fsolve to find circle intersections

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I'm trying to find the intersection points of two circles using fsolve. Currently I'm using this code but the fsolve command doesn't reach a conclusion, probably because I'm not choosing a good initial guess.
function F = myfun1( X)
x= X(1)
y = X(2)
F=[(x-1).^2 +(y-2).^2 - 1.5^2 ;
(x-3).^2 +(y-2.5).^2 - 1^2 ;
And I'm calling it by using:
xo = [0,0];
X= fsolve (@myfun1,xo,options)
fsolve stops iterating because "last step was ineffective"
thanks in advance for any help provided

Accepted Answer

Mohammad Abouali
Mohammad Abouali on 12 Apr 2015
Edited: Mohammad Abouali on 14 Apr 2015
% Center of the circles
% Radius of the circles
% x1(x,y) on the first circle satisfy the following equation:
% x2(x,y) on the second circle satisfy the following equation:
% once intersecting we have:
% x1(1)=x2(1);
% x1(2)=x2(2);
% then
F=@(x) ([(x(1)-C1(1))^2+(x(2)-C1(2))^2-R1^2; ...
fprintf('First intersection point: (%f,%f)\n',x(1),x(2));
fprintf('Second intersection point: (%f,%f)\n',x(1),x(2));
when you run it you get:
First intersection point: (0.900000,2.861818)
Second intersection point: (0.900000,-2.861818)
The main difference here is that the initial guess or starting points is located on one of the circles (so it satisfies one of the equations and not the other. (0,0) that you start doesn't satisfies any of the equations. The convergence rate would be much worse there. setting starting guess as (x,y)=(C(1), C(2)+R) helps it, and that is always the point right on top of one of the circles. Not necessarily the intersection. And Setting the initial guess like this is by no mean any restriction, and in fact choosing proper initial guess is always encouraged.
Alternatively you could have posed this as a constrained optimization problem. Then you had more flexibility for the initial guess.
Salman  Khan
Salman Khan on 22 May 2017
Hi, C1=[0.1,1.6242]; C2=[0.1,0]; R1=.2503; R2=1.6242; The above code is failing for this case. Here, the initial guess is the center of one of the circles and instead of two contact points, only one is obtained.
Seif eddine Seghiri
Seif eddine Seghiri on 20 Apr 2020
@Mohammad Abouali please i want your help when the fsolve is now longer deals with two circles, what if there's 10 or 20 circles ?

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More Answers (2)

Roger Stafford
Roger Stafford on 8 Apr 2015
In case you are interested, there is a much more direct way of finding the two intersection points of two circles than using 'fsolve'.
Let P1 = [x1;y1] and P2 = [x2;y2] be column vectors for the coordinates of the two centers of the circles and let r1 and r2 be their respective radii.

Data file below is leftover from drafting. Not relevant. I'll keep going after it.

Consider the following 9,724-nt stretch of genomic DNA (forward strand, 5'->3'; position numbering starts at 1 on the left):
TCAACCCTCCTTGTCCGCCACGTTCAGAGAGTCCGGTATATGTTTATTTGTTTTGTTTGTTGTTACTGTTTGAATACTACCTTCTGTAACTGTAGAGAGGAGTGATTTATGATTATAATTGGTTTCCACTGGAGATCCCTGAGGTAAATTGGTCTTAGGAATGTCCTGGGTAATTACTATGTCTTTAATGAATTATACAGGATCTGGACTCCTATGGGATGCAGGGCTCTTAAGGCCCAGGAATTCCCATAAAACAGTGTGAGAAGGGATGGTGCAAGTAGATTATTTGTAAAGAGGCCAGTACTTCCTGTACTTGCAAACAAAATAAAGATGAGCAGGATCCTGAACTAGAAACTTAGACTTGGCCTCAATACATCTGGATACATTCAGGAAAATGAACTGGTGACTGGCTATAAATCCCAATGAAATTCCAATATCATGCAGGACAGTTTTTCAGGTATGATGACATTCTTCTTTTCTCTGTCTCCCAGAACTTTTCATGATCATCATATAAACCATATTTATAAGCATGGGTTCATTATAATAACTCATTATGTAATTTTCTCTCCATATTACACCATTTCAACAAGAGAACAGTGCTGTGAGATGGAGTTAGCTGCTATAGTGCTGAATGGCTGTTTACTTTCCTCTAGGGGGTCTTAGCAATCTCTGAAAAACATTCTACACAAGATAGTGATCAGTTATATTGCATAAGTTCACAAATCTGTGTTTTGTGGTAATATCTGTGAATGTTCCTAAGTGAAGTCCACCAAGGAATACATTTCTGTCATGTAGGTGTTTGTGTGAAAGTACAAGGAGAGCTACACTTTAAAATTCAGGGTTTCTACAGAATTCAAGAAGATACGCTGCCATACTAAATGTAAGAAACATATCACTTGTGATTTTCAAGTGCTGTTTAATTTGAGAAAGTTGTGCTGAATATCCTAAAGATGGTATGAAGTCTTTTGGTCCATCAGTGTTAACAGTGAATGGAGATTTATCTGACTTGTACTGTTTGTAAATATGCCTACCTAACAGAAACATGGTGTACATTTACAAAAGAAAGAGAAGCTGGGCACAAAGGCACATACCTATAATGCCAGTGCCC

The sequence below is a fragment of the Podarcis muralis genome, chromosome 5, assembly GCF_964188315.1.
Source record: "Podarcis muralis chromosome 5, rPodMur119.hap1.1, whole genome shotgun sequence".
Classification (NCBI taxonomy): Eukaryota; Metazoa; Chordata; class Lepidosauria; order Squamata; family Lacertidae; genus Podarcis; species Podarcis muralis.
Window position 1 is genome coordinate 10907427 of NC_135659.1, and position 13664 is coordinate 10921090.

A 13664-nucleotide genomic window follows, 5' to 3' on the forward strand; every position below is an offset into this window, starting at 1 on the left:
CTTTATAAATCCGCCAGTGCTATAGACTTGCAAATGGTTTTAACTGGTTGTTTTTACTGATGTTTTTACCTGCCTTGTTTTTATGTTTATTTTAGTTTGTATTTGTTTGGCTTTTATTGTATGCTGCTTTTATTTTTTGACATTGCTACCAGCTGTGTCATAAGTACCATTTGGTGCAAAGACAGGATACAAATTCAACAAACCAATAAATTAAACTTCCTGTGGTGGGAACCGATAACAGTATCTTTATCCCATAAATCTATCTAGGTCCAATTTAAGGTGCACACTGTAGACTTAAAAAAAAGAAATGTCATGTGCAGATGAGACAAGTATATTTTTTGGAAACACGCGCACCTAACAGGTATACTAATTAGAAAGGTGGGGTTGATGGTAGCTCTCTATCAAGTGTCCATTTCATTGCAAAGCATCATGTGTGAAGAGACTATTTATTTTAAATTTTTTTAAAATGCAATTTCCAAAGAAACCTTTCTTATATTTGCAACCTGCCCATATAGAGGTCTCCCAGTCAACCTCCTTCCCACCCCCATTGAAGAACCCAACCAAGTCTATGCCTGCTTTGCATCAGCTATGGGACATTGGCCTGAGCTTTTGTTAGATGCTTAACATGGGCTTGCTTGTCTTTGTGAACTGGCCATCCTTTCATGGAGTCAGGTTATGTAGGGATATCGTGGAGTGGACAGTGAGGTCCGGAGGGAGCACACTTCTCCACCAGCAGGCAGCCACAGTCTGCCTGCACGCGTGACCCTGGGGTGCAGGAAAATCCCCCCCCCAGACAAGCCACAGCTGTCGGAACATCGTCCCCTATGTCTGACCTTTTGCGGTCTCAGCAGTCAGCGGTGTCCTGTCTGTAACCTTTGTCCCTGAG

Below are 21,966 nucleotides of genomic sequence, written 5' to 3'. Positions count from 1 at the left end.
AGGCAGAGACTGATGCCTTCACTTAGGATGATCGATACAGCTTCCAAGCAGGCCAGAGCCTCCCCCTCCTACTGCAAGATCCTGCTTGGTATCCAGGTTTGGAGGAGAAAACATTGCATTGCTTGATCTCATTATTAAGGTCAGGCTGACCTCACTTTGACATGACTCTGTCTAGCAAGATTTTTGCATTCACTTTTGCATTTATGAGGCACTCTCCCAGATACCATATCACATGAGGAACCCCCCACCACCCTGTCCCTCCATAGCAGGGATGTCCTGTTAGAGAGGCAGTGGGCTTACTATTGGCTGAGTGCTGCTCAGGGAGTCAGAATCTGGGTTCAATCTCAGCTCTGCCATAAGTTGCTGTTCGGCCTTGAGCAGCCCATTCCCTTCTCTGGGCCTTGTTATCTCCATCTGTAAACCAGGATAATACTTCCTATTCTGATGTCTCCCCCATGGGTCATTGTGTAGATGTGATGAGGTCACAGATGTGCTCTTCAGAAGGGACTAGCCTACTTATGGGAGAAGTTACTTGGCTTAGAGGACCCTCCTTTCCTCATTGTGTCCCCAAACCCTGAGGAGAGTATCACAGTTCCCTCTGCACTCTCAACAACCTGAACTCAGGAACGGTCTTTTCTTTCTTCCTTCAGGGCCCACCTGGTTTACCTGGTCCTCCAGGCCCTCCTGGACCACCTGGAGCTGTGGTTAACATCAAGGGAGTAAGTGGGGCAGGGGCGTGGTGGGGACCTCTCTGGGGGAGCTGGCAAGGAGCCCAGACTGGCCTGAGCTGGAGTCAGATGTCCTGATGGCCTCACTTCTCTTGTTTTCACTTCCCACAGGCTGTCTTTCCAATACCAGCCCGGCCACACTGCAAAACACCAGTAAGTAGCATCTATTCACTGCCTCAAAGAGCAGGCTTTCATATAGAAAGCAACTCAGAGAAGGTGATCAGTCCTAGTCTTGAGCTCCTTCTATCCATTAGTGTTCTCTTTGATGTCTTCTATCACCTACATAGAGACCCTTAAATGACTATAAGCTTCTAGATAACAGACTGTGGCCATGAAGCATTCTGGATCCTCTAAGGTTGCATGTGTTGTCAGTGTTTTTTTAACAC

d2 = sum((P2-P1).^2);
P0 = (P1+P2)/2+(r1^2-r2^2)/d2/2*(P2-P1);
t = ((r1+r2)^2-d2)*(d2-(r2-r1)^2);
if t <= 0
fprintf('The circles don''t intersect.\n')
T = sqrt(t)/d2/2*[0 -1;1 0]*(P2-P1);
Pa = P0 + T; % Pa and Pb are circles' intersection points
Pb = P0 - T;
Anders Simonsen
Anders Simonsen on 3 Apr 2017
Thanks Roger, it works like a charm, especially for those who don't have the "fsolve" function.
Gergely Hunyady
Gergely Hunyady on 19 Oct 2019
Thanks. Working fine, much faster than fsolve

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Richard Zapor
Richard Zapor on 13 Aug 2023
By first applying coordinate transformations a reduced algebra solution is possible. Given Circle (x1,y1,R) and Circle (x2,y2,P) find the two intersection points of the circles. Define d=distance(C1,C2). There are multiple conditions for Zero and One intersection points. Here we assume two points thus d<P+R, d+P>R, and d-P>-R.
  1. Translate to place (x1,y1) at the origin.
  2. Rotate to place (x2,y2) at (0,d) where d=distance(C1,C2).
  3. Y=(R^2P^2+d^2)/(2*d)
  4. X=sqrt(R^2Y^2)
  5. xy=[+X Y ;X Y] Two solution points in transformed space
  6. theta=atan2(x2x1,y2y1) A Matlab quadrant atan where -pi<atan2()<=pi
  7. xy=xy*rot(theta)+[x1 y1] where rot(t)=[cos(t) -sin(t); sin(t) cos(t)]
In the transformed space many simplifications occur. R^2=X^2+Y^2, P^2=X^2+(d-Y)^2 so after subtracting gives R^2-P^2=Y^2-(d-Y)^2= Y^2-d^2+2dY-Y^2 = 2dY-d^2 thus Y=(R^2-P^2+d^2)/(2*d) and X follows as X=sqrt(R^2-Y^2). Now de-rotate and de-translate to acheive the points in the original coordinate system.

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